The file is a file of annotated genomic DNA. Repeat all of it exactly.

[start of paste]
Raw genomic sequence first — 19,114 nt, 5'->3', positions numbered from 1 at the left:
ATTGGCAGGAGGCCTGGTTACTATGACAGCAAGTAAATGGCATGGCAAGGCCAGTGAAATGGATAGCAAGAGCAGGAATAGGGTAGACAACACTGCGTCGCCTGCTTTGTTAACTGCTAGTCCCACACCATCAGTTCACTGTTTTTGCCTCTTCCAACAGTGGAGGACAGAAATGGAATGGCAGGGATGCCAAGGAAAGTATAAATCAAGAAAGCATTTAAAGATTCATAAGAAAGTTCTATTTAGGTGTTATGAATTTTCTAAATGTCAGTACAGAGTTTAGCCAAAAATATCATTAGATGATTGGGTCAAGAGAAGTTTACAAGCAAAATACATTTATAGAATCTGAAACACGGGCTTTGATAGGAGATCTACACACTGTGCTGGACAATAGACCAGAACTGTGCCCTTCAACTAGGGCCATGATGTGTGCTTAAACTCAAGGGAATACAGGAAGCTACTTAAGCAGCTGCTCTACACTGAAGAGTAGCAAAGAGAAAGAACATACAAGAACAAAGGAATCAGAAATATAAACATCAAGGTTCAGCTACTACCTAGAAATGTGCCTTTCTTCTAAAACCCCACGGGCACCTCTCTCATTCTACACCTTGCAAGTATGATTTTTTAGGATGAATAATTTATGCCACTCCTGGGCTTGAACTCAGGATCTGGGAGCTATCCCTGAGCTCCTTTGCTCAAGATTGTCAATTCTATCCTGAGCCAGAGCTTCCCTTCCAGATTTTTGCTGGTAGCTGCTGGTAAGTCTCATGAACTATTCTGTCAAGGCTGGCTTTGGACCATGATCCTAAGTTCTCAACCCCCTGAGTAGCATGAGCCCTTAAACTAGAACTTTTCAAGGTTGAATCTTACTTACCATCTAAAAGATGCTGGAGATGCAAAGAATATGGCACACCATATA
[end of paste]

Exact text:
Raw genomic sequence first — 19,114 nt, 5'->3', positions numbered from 1 at the left:
ATTGGCAGGAGGCCTGGTTACTATGACAGCAAGTAAATGGCATGGCAAGGCCAGTGAAATGGATAGCAAGAGCAGGAATAGGGTAGACAACACTGCGTCGCCTGCTTTGTTAACTGCTAGTCCCACACCATCAGTTCACTGTTTTTGCCTCTTCCAACAGTGGAGGACAGAAATGGAATGGCAGGGATGCCAAGGAAAGTATAAATCAAGAAAGCATTTAAAGATTCATAAGAAAGTTCTATTTAGGTGTTATGAATTTTCTAAATGTCAGTACAGAGTTTAGCCAAAAATATCATTAGATGATTGGGTCAAGAGAAGTTTACAAGCAAAATACATTTATAGAATCTGAAACACGGGCTTTGATAGGAGATCTACACACTGTGCTGGACAATAGACCAGAACTGTGCCCTTCAACTAGGGCCATGATGTGTGCTTAAACTCAAGGGAATACAGGAAGCTACTTAAGCAGCTGCTCTACACTGAAGAGTAGCAAAGAGAAAGAACATACAAGAACAAAGGAATCAGAAATATAAACATCAAGGTTCAGCTACTACCTAGAAATGTGCCTTTCTTCTAAAACCCCACGGGCACCTCTCTCATTCTACACCTTGCAAGTATGATTTTTTAGGATGAATAATTTATGCCACTCCTGGGCTTGAACTCAGGATCTGGGAGCTATCCCTGAGCTCCTTTGCTCAAGATTGTCAATTCTATCCTGAGCCAGAGCTTCCCTTCCAGATTTTTGCTGGTAGCTGCTGGTAAGTCTCATGAACTATTCTGTCAAGGCTGGCTTTGGACCATGATCCTAAGTTCTCAACCCCCTGAGTAGCATGAGCCCTTAAACTAGAACTTTTCAAGGTTGAATCTTACTTACCATCTAAAAGATGCTGGAGATGCAAAGAATATGGCACACCATATA